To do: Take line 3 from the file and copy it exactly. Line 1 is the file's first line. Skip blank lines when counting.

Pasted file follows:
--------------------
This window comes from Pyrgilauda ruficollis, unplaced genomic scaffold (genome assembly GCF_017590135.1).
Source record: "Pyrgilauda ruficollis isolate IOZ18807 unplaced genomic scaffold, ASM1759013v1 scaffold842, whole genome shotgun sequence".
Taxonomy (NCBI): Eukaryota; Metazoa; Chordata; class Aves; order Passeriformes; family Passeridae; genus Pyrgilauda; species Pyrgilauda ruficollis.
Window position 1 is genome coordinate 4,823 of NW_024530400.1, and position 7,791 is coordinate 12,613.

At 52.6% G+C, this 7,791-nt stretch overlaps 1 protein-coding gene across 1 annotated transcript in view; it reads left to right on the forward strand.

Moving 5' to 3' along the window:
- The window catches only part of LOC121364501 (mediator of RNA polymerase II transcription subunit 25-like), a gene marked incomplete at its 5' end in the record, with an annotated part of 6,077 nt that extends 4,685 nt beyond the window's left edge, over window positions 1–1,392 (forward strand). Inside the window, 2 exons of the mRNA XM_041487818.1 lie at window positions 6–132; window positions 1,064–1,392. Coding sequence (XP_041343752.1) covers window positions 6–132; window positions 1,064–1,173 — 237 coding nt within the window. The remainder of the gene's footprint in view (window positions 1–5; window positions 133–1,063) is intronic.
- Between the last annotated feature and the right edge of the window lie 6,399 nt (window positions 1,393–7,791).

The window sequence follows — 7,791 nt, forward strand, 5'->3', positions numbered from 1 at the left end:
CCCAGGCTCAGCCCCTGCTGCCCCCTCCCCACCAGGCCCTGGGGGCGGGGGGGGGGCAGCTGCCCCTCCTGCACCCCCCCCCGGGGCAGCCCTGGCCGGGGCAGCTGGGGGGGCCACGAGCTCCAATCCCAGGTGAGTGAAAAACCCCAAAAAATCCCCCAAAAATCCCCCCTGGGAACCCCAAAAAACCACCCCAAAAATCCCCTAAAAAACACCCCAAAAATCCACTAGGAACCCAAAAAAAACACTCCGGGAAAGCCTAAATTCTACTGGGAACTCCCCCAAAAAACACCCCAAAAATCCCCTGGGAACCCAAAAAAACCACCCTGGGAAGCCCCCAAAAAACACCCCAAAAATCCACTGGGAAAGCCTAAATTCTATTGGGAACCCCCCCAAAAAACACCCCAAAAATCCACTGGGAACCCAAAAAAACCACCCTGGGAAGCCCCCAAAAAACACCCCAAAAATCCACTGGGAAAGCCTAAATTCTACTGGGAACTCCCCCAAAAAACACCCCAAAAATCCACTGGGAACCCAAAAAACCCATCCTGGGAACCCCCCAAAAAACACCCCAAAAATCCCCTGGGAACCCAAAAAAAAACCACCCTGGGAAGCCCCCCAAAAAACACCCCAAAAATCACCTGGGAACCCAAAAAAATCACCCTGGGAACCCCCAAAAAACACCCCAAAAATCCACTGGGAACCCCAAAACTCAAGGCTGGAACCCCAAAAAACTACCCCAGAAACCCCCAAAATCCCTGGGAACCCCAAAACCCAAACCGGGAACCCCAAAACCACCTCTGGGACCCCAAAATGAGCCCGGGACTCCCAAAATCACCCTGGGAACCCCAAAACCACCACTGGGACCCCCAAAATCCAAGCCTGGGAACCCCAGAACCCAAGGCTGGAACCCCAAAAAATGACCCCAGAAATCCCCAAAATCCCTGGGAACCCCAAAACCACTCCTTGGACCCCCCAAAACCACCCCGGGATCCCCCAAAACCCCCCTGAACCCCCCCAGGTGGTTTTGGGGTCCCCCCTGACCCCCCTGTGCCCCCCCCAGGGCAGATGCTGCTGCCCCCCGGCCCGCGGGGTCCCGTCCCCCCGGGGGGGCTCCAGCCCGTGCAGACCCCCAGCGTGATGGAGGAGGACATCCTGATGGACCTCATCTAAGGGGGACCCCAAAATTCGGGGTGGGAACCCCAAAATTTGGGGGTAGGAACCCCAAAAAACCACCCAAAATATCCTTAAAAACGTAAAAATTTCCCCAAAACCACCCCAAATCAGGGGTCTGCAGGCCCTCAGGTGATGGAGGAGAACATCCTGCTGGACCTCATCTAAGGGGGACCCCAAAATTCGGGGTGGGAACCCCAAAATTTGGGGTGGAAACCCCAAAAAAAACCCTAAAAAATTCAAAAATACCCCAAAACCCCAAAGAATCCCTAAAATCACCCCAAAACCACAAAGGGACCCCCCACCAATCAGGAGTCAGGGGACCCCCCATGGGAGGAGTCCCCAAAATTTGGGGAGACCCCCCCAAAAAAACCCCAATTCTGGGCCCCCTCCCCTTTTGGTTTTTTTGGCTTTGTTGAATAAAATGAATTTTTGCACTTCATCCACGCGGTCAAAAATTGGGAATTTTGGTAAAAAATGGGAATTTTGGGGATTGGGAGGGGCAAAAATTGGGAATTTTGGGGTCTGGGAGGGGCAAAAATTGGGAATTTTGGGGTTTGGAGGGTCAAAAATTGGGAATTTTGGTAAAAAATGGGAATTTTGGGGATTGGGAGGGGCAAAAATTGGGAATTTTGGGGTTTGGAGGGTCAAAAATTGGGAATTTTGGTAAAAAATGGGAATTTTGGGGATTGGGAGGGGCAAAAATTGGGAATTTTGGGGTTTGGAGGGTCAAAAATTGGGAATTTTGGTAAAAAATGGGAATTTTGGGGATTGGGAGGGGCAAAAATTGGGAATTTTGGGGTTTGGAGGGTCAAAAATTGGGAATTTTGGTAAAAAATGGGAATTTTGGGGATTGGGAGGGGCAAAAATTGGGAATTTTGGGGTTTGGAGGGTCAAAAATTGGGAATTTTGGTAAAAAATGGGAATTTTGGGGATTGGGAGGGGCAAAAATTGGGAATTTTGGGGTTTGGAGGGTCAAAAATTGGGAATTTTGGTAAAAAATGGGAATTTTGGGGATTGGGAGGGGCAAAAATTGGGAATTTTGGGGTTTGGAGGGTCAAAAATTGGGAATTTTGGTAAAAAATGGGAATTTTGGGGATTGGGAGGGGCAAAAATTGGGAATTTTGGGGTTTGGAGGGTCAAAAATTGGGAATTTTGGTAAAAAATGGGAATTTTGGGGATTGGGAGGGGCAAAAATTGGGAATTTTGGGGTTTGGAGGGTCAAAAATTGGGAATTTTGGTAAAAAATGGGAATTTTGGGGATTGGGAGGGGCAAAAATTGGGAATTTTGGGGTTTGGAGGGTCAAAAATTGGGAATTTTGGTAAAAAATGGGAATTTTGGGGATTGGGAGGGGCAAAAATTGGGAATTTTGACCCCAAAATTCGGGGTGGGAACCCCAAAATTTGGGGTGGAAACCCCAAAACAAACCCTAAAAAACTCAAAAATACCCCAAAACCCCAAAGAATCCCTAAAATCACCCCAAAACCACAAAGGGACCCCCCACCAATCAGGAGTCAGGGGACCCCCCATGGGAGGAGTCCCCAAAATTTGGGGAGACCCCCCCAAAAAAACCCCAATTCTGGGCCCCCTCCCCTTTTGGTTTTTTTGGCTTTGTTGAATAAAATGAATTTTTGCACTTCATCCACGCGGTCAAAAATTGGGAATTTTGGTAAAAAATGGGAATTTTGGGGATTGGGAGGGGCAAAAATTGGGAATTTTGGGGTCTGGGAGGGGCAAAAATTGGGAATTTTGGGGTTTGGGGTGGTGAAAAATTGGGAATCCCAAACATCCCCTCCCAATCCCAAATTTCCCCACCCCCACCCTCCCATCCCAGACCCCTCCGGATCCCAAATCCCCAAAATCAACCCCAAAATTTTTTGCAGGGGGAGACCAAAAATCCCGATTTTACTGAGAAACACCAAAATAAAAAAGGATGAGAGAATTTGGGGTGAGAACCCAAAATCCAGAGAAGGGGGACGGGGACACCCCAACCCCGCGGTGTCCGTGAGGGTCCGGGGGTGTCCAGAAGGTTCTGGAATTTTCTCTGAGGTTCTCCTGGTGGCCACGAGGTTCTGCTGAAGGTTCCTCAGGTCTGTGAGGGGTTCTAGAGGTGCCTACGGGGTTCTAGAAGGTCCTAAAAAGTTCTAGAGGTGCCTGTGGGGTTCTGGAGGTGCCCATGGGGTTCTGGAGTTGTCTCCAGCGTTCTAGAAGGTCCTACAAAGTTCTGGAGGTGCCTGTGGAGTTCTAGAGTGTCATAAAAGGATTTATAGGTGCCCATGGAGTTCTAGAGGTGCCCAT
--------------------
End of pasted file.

Taxonomy (NCBI): Eukaryota; Metazoa; Chordata; class Aves; order Passeriformes; family Passeridae; genus Pyrgilauda; species Pyrgilauda ruficollis.